ABSTRACT: Background: The role of the Nlrp3 inflammasome in nonallergic airway hyperresponsiveness (AHR) has not previously been reported. Recent evidence supports both interleukin (IL) 1β and short fragments of hyaluronan (HA) as contributors to the biological response to inhaled ozone. Objective: Because extracellular secretion of IL-1β requires activation of the inflammasome, we investigated the role of the inflammasome proteins ASC, caspase1, and Nlrp3 in the biological response to ozone and HA. Methods: C57BL/6J wild-type mice and mice deficient in ASC, caspase1, or Nlrp3 were exposed to ozone (1 ppm for 3 hr) or HA followed by analysis of airway resistance, cellular inflammation, and total protein and cytokines in bronchoalveolar lavage fluid (BALF). Transcription levels of IL-1β and IL-18 were determined in two populations of lung macrophages. In addition, we examined levels of cleaved caspase1 and cleaved IL-1β as markers of inflammasome activation in isolated alveolar macrophages harvested from BALF from HA-treated mice. Results: We observed that genes of the Nlrp3 inflammasome were required for development of AHR following exposure to either ozone or HA fragments. These genes are partially required for the cellular inflammatory response to ozone. The expression of IL-1β mRNA in alveolar macrophages was up-regulated after either ozone or HA challenge and was not dependent on the Nlrp3 inflammasome. However, soluble levels of IL-1β protein were dependent on the inflammasome after challenge with either ozone or HA. HA challenge resulted in cleavage of macrophage-derived caspase1 and IL-1β, suggesting a role for alveolar macrophages in Nlrp3-dependent AHR. Conclusions: The Nlrp3 inflammasome is required for the development of ozone-induced reactive airways disease.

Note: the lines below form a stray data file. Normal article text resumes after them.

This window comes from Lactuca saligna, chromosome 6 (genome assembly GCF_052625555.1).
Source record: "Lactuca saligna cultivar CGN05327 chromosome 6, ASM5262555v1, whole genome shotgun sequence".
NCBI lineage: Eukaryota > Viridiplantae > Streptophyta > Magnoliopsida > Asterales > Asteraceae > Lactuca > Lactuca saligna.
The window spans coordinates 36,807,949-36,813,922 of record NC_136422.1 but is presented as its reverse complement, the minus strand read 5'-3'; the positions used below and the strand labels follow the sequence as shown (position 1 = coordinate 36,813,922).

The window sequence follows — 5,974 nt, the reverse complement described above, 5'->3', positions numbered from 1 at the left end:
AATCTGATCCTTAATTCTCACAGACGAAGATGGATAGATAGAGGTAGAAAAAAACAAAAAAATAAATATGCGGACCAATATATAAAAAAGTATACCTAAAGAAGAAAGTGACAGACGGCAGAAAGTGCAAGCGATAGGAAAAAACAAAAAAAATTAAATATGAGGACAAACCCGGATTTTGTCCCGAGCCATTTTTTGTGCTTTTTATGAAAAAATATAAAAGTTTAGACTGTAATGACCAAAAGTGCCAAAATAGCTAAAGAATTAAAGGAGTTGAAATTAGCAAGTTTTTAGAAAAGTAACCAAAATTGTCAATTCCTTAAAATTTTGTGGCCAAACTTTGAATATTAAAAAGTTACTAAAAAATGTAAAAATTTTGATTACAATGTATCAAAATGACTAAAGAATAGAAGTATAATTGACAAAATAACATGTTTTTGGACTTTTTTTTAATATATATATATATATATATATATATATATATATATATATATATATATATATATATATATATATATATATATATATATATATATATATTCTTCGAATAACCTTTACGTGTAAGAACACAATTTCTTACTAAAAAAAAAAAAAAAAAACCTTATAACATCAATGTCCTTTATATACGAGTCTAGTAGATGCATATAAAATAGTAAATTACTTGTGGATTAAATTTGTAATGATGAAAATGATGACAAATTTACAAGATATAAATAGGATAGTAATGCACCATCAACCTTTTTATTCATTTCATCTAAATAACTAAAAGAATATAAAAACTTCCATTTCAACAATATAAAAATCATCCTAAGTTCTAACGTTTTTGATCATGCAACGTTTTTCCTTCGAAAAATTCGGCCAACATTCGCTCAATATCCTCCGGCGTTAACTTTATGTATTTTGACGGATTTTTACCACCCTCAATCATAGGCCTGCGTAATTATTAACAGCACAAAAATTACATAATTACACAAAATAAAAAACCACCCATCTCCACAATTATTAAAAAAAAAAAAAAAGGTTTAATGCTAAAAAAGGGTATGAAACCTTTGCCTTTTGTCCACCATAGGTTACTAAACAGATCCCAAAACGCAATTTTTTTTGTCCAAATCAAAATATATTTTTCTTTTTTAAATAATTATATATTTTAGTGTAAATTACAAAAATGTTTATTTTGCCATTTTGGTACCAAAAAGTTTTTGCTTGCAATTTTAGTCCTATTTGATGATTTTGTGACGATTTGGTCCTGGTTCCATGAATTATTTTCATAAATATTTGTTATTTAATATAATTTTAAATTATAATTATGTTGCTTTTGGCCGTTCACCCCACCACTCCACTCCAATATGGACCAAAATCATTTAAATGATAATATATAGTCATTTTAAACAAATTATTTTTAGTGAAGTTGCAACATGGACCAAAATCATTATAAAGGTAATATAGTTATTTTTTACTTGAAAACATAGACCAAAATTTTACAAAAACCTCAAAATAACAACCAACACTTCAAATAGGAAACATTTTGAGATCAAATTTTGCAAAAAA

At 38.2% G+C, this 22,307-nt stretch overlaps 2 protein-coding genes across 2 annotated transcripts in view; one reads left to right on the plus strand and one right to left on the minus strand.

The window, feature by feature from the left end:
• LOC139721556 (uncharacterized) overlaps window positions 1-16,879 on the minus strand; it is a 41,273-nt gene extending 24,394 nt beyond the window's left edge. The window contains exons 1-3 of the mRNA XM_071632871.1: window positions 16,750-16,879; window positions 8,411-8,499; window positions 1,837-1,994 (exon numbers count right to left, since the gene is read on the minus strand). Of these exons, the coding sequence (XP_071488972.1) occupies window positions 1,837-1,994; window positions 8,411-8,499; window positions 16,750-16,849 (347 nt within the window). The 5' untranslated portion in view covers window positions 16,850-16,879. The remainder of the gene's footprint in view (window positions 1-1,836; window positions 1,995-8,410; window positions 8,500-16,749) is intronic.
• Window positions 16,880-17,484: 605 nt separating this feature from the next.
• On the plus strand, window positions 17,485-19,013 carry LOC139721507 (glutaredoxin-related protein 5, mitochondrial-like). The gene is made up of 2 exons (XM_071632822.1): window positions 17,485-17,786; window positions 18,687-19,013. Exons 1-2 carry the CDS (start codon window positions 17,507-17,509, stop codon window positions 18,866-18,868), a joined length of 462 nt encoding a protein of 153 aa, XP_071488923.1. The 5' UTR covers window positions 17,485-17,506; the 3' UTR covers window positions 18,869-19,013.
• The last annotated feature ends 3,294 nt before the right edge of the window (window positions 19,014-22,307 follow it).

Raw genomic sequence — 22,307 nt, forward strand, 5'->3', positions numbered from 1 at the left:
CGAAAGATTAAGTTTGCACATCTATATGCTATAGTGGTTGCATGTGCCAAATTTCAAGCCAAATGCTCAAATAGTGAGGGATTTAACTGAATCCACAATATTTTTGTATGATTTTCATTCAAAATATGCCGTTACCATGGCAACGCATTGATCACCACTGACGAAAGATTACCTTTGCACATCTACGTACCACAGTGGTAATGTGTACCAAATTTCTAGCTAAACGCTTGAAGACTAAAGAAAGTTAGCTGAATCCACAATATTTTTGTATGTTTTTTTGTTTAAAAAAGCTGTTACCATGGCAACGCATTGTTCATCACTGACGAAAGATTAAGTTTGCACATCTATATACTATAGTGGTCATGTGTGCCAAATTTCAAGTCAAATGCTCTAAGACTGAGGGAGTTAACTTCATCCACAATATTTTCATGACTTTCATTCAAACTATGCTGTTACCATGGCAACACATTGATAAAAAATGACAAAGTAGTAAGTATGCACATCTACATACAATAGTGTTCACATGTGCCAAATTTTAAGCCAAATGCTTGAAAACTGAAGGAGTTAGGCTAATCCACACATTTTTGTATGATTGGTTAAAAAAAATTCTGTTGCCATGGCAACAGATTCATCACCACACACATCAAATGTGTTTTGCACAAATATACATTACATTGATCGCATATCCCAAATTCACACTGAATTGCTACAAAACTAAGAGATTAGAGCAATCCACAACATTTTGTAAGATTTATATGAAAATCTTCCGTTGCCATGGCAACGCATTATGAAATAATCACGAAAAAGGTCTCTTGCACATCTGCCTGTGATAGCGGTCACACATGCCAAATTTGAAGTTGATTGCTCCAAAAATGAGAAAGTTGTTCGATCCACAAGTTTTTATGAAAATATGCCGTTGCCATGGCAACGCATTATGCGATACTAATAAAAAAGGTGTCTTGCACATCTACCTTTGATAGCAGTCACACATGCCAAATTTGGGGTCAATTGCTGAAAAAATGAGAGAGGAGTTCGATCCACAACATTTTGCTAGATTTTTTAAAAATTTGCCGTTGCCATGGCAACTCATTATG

Environmental Health Perspectives 09/2012; 120(12). DOI:10.1289/ehp.1205188 · 7.03 Impact Factor
  • Source
    [Show abstract] [Hide abstract]
    ABSTRACT: An important function of the chemical senses is to warn against dangerous biological and chemical agents in the environment. The discovery in recent years of “taste” receptor cells outside the oral cavity that appear to have protective functions has raised new questions about the nature and scope of the chemical senses in general and of chemesthesis in particular. The present paper briefly reviews these findings within the context of what is currently known about the body's chemically sensitive protective mechanisms, including nonsensory processes that help to expel or neutralize threatening agents once they have been encountered. It is proposed that this array of defense mechanisms constitutes a “chemofensor complex” in which chemesthesis is the most ubiquitous, functionally diverse, and interactive chemosensory component.
    Chemical Senses 12/2011; 37(3):201-6. DOI:10.1093/chemse/bjr119 · 3.28 Impact Factor